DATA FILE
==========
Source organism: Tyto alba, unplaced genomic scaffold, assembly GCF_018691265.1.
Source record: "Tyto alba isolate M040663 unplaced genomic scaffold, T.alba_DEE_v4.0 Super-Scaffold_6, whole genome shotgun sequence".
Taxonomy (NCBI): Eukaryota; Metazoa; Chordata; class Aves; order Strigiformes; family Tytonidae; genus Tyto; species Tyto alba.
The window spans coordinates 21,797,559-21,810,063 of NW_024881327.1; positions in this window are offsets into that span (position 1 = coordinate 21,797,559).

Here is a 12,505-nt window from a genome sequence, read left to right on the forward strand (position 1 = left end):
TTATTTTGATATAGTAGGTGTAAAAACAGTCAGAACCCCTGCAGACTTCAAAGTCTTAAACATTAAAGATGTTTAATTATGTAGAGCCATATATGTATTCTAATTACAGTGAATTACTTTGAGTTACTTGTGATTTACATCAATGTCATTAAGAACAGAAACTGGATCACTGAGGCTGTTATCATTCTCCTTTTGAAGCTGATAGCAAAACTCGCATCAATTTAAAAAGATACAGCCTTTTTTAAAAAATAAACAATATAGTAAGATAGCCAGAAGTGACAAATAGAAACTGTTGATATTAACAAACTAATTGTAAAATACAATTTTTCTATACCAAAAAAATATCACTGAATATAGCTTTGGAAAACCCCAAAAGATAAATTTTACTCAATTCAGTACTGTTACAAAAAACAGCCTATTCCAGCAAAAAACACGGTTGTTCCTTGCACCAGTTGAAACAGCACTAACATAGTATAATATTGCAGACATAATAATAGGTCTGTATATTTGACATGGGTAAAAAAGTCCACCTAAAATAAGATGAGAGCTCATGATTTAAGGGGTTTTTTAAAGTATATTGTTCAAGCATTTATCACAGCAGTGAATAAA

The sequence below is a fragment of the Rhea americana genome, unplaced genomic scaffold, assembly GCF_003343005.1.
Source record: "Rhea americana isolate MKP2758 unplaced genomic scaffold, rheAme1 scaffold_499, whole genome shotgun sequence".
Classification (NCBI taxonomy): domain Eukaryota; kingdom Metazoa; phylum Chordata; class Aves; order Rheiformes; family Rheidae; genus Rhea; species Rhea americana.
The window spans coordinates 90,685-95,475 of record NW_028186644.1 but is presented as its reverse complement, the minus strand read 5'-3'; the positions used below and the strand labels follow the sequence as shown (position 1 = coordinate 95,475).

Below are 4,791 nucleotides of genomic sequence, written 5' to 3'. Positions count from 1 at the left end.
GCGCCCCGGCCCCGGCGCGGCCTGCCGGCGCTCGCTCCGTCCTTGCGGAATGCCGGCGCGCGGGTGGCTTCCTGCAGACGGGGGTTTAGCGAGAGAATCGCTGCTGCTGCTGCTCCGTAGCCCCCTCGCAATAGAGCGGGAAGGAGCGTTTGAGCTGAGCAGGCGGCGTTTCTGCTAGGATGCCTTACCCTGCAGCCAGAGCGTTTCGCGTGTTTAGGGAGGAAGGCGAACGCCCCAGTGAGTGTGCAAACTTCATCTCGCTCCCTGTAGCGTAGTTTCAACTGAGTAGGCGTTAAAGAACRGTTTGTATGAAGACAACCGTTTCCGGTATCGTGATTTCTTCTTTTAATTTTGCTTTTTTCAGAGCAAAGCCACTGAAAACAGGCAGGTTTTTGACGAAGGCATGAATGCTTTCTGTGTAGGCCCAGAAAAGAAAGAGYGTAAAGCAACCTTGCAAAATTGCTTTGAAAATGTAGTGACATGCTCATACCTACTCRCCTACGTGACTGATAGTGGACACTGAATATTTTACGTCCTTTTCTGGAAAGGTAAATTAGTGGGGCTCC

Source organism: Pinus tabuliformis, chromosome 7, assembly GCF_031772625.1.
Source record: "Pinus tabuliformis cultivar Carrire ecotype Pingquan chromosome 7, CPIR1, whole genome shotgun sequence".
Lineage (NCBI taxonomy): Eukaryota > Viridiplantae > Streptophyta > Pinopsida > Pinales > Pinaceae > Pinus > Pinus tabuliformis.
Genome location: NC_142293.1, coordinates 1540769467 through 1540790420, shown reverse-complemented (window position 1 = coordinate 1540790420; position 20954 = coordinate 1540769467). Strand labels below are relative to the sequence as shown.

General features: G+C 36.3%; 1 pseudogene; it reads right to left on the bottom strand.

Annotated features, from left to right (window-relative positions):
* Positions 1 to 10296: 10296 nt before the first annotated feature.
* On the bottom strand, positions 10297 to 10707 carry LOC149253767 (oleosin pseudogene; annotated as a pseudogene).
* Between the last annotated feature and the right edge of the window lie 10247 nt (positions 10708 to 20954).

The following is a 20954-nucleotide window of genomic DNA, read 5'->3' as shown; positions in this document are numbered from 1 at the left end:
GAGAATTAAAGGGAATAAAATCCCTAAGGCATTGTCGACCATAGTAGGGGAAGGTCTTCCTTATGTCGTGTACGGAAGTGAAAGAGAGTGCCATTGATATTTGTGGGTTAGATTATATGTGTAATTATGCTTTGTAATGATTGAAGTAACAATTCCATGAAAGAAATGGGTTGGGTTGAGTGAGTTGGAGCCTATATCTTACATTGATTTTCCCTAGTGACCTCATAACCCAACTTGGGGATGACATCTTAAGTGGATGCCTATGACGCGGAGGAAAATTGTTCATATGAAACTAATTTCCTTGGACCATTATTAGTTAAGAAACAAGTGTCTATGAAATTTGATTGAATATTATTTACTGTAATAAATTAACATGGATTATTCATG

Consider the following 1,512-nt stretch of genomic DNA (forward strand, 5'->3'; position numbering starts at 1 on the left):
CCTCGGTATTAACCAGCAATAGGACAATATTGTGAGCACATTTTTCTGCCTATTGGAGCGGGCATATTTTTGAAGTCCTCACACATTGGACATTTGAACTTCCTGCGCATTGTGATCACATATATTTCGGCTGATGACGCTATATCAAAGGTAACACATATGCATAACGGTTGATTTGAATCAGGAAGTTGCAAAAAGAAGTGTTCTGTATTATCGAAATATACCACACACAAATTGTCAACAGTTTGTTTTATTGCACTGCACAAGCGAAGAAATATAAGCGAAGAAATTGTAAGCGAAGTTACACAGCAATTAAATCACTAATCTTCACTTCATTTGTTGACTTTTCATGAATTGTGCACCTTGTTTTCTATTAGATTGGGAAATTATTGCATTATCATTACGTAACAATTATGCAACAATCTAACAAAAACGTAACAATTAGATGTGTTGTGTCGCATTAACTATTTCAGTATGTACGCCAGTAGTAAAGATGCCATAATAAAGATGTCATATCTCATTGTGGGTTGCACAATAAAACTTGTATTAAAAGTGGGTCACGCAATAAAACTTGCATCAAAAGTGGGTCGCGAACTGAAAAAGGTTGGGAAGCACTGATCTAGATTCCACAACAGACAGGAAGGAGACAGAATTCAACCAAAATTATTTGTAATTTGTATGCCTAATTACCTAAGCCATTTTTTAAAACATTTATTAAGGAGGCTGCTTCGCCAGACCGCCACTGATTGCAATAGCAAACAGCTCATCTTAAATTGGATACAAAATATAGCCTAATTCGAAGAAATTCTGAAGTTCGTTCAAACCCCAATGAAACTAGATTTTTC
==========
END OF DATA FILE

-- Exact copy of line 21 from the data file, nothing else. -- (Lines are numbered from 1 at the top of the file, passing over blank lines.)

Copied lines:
* Between the last annotated feature and the right edge of the window lie 10247 nt (positions 10708 to 20954).